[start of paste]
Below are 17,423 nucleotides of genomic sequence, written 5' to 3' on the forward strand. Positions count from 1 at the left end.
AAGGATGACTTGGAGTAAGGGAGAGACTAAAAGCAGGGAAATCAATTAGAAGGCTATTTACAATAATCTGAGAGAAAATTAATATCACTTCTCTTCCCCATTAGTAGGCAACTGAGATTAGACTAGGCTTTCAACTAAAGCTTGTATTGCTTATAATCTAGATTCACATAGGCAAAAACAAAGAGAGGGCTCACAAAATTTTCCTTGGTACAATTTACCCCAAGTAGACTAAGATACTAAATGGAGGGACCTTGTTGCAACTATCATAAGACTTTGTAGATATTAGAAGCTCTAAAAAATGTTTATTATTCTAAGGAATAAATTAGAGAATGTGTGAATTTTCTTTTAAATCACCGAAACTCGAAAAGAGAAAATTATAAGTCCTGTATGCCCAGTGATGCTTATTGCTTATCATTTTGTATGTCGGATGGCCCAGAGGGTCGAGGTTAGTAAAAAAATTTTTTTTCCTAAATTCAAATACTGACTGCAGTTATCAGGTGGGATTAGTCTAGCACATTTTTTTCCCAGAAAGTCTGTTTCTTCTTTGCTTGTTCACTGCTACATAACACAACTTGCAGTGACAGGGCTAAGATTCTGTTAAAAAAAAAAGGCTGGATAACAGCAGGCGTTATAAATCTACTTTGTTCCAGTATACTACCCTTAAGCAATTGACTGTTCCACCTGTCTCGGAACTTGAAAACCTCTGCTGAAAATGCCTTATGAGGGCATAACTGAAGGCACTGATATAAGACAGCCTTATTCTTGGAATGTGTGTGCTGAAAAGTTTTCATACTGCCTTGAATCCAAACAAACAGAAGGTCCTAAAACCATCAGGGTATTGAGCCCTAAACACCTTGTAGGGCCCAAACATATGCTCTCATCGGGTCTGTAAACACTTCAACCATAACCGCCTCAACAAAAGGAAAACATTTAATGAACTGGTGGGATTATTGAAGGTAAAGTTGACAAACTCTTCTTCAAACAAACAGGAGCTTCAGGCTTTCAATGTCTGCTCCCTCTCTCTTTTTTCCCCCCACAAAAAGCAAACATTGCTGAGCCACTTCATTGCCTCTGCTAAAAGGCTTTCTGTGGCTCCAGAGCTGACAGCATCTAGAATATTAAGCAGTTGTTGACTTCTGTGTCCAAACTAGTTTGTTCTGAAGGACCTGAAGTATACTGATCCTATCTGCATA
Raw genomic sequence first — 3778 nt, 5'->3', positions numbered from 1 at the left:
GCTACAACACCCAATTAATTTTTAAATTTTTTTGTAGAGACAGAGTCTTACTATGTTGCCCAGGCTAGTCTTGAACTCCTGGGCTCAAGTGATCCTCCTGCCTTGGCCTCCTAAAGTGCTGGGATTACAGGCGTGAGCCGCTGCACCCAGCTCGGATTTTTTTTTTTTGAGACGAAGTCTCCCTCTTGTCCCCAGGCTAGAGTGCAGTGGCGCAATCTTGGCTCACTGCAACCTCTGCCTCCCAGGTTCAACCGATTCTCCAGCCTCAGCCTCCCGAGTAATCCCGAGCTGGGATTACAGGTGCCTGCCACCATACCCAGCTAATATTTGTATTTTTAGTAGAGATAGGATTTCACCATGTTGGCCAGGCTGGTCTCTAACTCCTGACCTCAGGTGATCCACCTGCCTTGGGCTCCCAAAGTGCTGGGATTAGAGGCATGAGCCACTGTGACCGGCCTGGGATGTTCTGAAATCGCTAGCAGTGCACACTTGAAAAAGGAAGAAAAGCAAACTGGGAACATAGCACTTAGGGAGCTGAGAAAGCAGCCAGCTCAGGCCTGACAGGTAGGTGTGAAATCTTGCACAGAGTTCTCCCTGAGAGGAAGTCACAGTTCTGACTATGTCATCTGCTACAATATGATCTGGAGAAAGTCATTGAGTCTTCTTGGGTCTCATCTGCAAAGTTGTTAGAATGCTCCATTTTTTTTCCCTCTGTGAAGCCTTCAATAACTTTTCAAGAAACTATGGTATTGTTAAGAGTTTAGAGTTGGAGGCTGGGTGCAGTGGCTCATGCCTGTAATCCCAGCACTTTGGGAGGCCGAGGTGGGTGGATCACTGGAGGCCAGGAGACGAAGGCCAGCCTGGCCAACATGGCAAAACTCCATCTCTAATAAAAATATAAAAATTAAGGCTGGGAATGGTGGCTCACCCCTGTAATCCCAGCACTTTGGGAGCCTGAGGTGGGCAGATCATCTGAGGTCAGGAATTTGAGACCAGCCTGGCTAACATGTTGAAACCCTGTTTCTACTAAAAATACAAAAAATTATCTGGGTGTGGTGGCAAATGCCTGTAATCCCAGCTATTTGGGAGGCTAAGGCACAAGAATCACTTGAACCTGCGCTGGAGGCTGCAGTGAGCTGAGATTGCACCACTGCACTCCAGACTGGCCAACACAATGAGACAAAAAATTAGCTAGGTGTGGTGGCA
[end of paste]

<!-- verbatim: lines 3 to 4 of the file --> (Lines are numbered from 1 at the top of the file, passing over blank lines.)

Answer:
Raw genomic sequence first — 3778 nt, 5'->3', positions numbered from 1 at the left:
GCTACAACACCCAATTAATTTTTAAATTTTTTTGTAGAGACAGAGTCTTACTATGTTGCCCAGGCTAGTCTTGAACTCCTGGGCTCAAGTGATCCTCCTGCCTTGGCCTCCTAAAGTGCTGGGATTACAGGCGTGAGCCGCTGCACCCAGCTCGGATTTTTTTTTTTTGAGACGAAGTCTCCCTCTTGTCCCCAGGCTAGAGTGCAGTGGCGCAATCTTGGCTCACTGCAACCTCTGCCTCCCAGGTTCAACCGATTCTCCAGCCTCAGCCTCCCGAGTAATCCCGAGCTGGGATTACAGGTGCCTGCCACCATACCCAGCTAATATTTGTATTTTTAGTAGAGATAGGATTTCACCATGTTGGCCAGGCTGGTCTCTAACTCCTGACCTCAGGTGATCCACCTGCCTTGGGCTCCCAAAGTGCTGGGATTAGAGGCATGAGCCACTGTGACCGGCCTGGGATGTTCTGAAATCGCTAGCAGTGCACACTTGAAAAAGGAAGAAAAGCAAACTGGGAACATAGCACTTAGGGAGCTGAGAAAGCAGCCAGCTCAGGCCTGACAGGTAGGTGTGAAATCTTGCACAGAGTTCTCCCTGAGAGGAAGTCACAGTTCTGACTATGTCATCTGCTACAATATGATCTGGAGAAAGTCATTGAGTCTTCTTGGGTCTCATCTGCAAAGTTGTTAGAATGCTCCATTTTTTTTCCCTCTGTGAAGCCTTCAATAACTTTTCAAGAAACTATGGTATTGTTAAGAGTTTAGAGTTGGAGGCTGGGTGCAGTGGCTCATGCCTGTAATCCCAGCACTTTGGGAGGCCGAGGTGGGTGGATCACTGGAGGCCAGGAGACGAAGGCCAGCCTGGCCAACATGGCAAAACTCCATCTCTAATAAAAATATAAAAATTAAGGCTGGGAATGGTGGCTCACCCCTGTAATCCCAGCACTTTGGGAGCCTGAGGTGGGCAGATCATCTGAGGTCAGGAATTTGAGACCAGCCTGGCTAACATGTTGAAACCCTGTTTCTACTAAAAATACAAAAAATTATCTGGGTGTGGTGGCAAATGCCTGTAATCCCAGCTATTTGGGAGGCTAAGGCACAAGAATCACTTGAACCTGCGCTGGAGGCTGCAGTGAGCTGAGATTGCACCACTGCACTCCAGACTGGCCAACACAATGAGACAAAAAATTAGCTAGGTGTGGTGGCA